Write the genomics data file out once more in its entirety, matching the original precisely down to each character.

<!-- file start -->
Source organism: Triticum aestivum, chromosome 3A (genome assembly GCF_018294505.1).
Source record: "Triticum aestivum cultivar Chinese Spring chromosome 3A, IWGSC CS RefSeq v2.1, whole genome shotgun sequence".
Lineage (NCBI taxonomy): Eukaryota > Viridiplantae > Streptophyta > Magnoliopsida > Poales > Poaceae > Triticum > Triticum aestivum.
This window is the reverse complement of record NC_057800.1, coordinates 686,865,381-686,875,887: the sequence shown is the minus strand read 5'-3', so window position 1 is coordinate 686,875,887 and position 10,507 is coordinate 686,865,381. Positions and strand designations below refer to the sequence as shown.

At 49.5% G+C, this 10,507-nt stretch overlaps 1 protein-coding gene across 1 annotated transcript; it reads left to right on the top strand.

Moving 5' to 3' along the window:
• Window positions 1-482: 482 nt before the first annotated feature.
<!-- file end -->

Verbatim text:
Source organism: Triticum aestivum, chromosome 3A (genome assembly GCF_018294505.1).
Source record: "Triticum aestivum cultivar Chinese Spring chromosome 3A, IWGSC CS RefSeq v2.1, whole genome shotgun sequence".
Lineage (NCBI taxonomy): Eukaryota > Viridiplantae > Streptophyta > Magnoliopsida > Poales > Poaceae > Triticum > Triticum aestivum.
This window is the reverse complement of record NC_057800.1, coordinates 686,865,381-686,875,887: the sequence shown is the minus strand read 5'-3', so window position 1 is coordinate 686,875,887 and position 10,507 is coordinate 686,865,381. Positions and strand designations below refer to the sequence as shown.

At 49.5% G+C, this 10,507-nt stretch overlaps 1 protein-coding gene across 1 annotated transcript; it reads left to right on the top strand.

Moving 5' to 3' along the window:
• Window positions 1-482: 482 nt before the first annotated feature.